What makes Kenya weak is also what makes it strong, clever fellows claim

Wednesday July 23 2014

President Paul Kagame of Rwanda. Is the “Kigali Consensus” an authoritarian model destined to fail in the end, or the way best suited to the peculiarities of Africa? PHOTO | CYRIL NDEGEYA

President Paul Kagame of Rwanda. Is the “Kigali Consensus” an authoritarian model destined to fail in the end, or the way best suited to the peculiarities of Africa? PHOTO | CYRIL NDEGEYA 

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This week, we have been at a conference on Africa on the banks of Lake Como, outside Milan, the Italian fashion capital. Lots of clever people who research on, and have written about, Africa were in the house.

It is interesting that 75 per cent of the conversation, in the end, was not about the broad Africa as such but six countries: South Africa; Ghana, a shining star whose lights are dimming; Rwanda; Ethiopia; Kenya; and Nigeria, a giant that refuses to die and defy all laws of nature, economics and history, and is being throttled by Boko Haram terrorists.

During coffee breaks, when the microphones weren’t near, a few chaps whispered to me that it cannot be an accident that the most important economies on the West African coast (Nigeria) and on the eastern side (Kenya) are hobbled by terrorism.

They think there is a grand conspiracy by an evil hand somewhere, designed to bring down Mother Africa.

I never even for a second entertained such a thought, so I was caught so off guard by the claim I couldn’t say anything. The only thing is that they didn’t say who the main conspirator was, but it is truly an intriguing idea.

But the two African countries that were mentioned almost every 10 or so minutes were Rwanda and Ethiopia.


I didn’t know, but the chaps who frame these issues, have apparently been talking about how the “Beijing Consensus” on development, i.e., whether Africa should follow China’s way, or as President Uhuru Kenyatta would put it, “look East,” or there is an even better model closer home, the “Kigali Consensus” and, less so but gaining popularity, the “Addis Ababa Consensus.” In short, development and security first, and democracy later or not at all.

The house was divided down the middle, with several people arguing the “Kigali Consensus” is an authoritarian model destined to fail in the end, while others making the case it was the way that was best suited to the peculiarities of Africa.

I was surprised that this “Kigali Consensus” thing is big out there, and so a good conference neighbour from Chatham House in London offered to send me a paper that was written about it — and he did.

Apparently it gained currency after Liberian President Ellen Johnson-Sirleaf said: “The one country that I had wanted to follow was Rwanda We had the advantage of natural resources. But we did not have the advantages they had of capacity, work ethic and discipline. We also departed from Rwanda in terms of the implementation of democracy.”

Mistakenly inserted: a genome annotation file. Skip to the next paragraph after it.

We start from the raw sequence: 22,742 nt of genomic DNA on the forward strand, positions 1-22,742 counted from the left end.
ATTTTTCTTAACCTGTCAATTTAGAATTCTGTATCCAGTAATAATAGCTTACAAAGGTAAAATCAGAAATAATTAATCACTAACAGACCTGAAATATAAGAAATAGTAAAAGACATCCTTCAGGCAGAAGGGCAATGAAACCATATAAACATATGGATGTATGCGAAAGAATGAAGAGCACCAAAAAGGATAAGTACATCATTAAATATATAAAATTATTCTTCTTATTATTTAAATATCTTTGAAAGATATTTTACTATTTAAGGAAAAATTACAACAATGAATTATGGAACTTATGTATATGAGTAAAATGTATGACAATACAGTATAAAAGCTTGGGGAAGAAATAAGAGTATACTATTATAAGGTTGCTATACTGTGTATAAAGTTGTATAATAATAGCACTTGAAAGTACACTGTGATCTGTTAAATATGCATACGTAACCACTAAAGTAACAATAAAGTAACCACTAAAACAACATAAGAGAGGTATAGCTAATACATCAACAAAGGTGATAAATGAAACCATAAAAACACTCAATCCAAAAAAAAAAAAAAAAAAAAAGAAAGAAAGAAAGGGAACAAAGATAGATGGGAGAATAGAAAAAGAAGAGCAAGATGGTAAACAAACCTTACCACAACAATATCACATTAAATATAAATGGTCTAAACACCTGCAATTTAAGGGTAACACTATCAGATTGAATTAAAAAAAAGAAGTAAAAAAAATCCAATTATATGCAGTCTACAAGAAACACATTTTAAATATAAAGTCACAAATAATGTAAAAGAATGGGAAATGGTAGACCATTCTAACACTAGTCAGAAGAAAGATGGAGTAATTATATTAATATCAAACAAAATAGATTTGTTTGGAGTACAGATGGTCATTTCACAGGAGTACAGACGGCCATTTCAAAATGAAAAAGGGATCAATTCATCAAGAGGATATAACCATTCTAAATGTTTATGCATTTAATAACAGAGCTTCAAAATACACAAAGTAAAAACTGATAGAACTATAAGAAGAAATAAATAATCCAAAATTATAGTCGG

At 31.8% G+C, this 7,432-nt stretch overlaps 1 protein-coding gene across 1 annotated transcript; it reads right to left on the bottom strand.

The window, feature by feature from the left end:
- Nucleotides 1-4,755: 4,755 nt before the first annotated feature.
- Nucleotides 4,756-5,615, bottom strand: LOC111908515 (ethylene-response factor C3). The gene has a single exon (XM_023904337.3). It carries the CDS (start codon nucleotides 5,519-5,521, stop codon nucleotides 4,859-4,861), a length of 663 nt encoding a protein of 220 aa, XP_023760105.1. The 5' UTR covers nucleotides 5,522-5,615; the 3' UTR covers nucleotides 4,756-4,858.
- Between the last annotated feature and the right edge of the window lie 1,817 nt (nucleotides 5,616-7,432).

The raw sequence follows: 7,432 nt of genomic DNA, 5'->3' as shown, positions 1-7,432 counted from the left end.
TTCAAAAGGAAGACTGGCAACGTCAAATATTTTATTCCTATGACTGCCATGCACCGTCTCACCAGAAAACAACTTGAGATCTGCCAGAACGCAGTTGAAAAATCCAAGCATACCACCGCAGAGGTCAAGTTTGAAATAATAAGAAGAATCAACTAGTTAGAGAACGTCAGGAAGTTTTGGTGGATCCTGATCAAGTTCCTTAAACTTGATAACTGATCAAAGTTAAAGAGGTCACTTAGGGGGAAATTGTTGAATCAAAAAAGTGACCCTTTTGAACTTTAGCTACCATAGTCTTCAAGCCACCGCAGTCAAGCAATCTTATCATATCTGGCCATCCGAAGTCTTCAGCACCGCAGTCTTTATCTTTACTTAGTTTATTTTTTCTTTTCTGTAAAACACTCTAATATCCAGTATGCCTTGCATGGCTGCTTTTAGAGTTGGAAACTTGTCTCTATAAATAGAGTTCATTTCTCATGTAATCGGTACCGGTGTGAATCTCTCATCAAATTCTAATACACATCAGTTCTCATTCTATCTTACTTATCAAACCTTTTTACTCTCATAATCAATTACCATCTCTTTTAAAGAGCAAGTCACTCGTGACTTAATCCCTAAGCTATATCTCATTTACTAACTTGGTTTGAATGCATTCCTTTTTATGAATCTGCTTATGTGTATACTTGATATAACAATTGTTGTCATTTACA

But for today, we will focus a little more on the Kenyan case. The Western types, generally, were enamoured of Kenya and described it as a country “with a weak state and strong private sector” as opposed to Ethiopia that is a “strong state with no private sector.”

However, because Kenyans are able to make decisions about their leaders and how the country is governed more than Ethiopians, Kenyans are considered to be “citizens” and a few fellows referred to Ethiopians as “subjects.”


Academics are an interesting lot, and it is good to hang out with them a little not too much, though. They can derail you.

Kenya had fellows batting for it, and someone acknowledged that yes, unlike Ethiopia, with its empire and the entrenched (and deeply conservative) Coptic church, Kenya has no history of a strong state. But what is seen as a “weak” state and institutions is not how it fails. It is how it succeeds.

A “weak” state has limits on how much power it has to prey on the private sector (compare that with Ethiopia, where the State, ruling party and military corporations dominate the economy).

Secondly, Kenya’s “weak” state means that it is easier to negotiate claims against it and to extract concessions too. Because it is not inflexible and you can get something from it, the country has had relative stability “without any sustained long-time violent conflict” and avoided the mass appeal of radical politics. So the present problems of terrorism, by this logic, are an anomaly.

One might agree or disagree, but for a few days, it was refreshing to listen to people grappling with Kenyan problems in a highly intellectual manner, without hurling tribal spears. It was worth every minute of it.

Mr Onyango-Obbo is editor of Mail & Guardian Africa (mgafrica.com). Twitter:@cobbo3